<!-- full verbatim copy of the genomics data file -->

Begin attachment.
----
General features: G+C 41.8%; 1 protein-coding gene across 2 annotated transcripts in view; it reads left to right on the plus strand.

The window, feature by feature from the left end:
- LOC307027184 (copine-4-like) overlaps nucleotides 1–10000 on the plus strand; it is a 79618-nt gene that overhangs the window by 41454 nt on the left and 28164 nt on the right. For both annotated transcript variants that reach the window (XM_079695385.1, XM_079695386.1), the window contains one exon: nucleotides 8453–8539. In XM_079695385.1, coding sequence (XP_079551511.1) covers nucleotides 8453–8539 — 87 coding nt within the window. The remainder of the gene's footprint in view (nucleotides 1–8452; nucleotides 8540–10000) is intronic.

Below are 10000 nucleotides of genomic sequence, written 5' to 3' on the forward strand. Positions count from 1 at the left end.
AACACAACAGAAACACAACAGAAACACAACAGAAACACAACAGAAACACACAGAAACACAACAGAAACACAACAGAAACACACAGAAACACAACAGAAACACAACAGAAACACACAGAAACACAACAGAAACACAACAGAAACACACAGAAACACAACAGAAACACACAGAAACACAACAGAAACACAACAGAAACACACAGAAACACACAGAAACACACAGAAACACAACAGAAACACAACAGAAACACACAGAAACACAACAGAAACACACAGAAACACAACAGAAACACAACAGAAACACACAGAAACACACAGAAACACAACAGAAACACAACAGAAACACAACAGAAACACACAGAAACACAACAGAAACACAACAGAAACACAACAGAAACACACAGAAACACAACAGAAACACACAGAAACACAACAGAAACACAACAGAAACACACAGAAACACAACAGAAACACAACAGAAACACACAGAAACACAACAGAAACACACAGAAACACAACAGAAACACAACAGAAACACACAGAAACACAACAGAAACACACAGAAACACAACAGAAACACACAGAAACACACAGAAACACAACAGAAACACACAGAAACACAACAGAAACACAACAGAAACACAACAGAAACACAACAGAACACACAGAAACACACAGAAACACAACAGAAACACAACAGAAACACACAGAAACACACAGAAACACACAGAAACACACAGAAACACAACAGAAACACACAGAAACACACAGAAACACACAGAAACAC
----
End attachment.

General features: G+C 41.8%; 1 protein-coding gene across 2 annotated transcripts in view; it reads left to right on the plus strand.

The window, feature by feature from the left end:
- LOC307027184 (copine-4-like) overlaps nucleotides 1–10000 on the plus strand; it is a 79618-nt gene that overhangs the window by 41454 nt on the left and 28164 nt on the right. For both annotated transcript variants that reach the window (XM_079695385.1, XM_079695386.1), the window contains one exon: nucleotides 8453–8539. In XM_079695385.1, coding sequence (XP_079551511.1) covers nucleotides 8453–8539 — 87 coding nt within the window. The remainder of the gene's footprint in view (nucleotides 1–8452; nucleotides 8540–10000) is intronic.

Below are 10000 nucleotides of genomic sequence, written 5' to 3' on the forward strand. Positions count from 1 at the left end.
AACACAACAGAAACACAACAGAAACACAACAGAAACACAACAGAAACACACAGAAACACAACAGAAACACAACAGAAACACACAGAAACACAACAGAAACACAACAGAAACACACAGAAACACAACAGAAACACAACAGAAACACACAGAAACACAACAGAAACACACAGAAACACAACAGAAACACAACAGAAACACACAGAAACACACAGAAACACACAGAAACACAACAGAAACACAACAGAAACACACAGAAACACAACAGAAACACACAGAAACACAACAGAAACACAACAGAAACACACAGAAACACACAGAAACACAACAGAAACACAACAGAAACACAACAGAAACACACAGAAACACAACAGAAACACAACAGAAACACAACAGAAACACACAGAAACACAACAGAAACACACAGAAACACAACAGAAACACAACAGAAACACACAGAAACACAACAGAAACACAACAGAAACACACAGAAACACAACAGAAACACACAGAAACACAACAGAAACACAACAGAAACACACAGAAACACAACAGAAACACACAGAAACACAACAGAAACACACAGAAACACACAGAAACACAACAGAAACACACAGAAACACAACAGAAACACAACAGAAACACAACAGAAACACAACAGAACACACAGAAACACACAGAAACACAACAGAAACACAACAGAAACACACAGAAACACACAGAAACACACAGAAACACACAGAAACACAACAGAAACACACAGAAACACACAGAAACACACAGAAACAC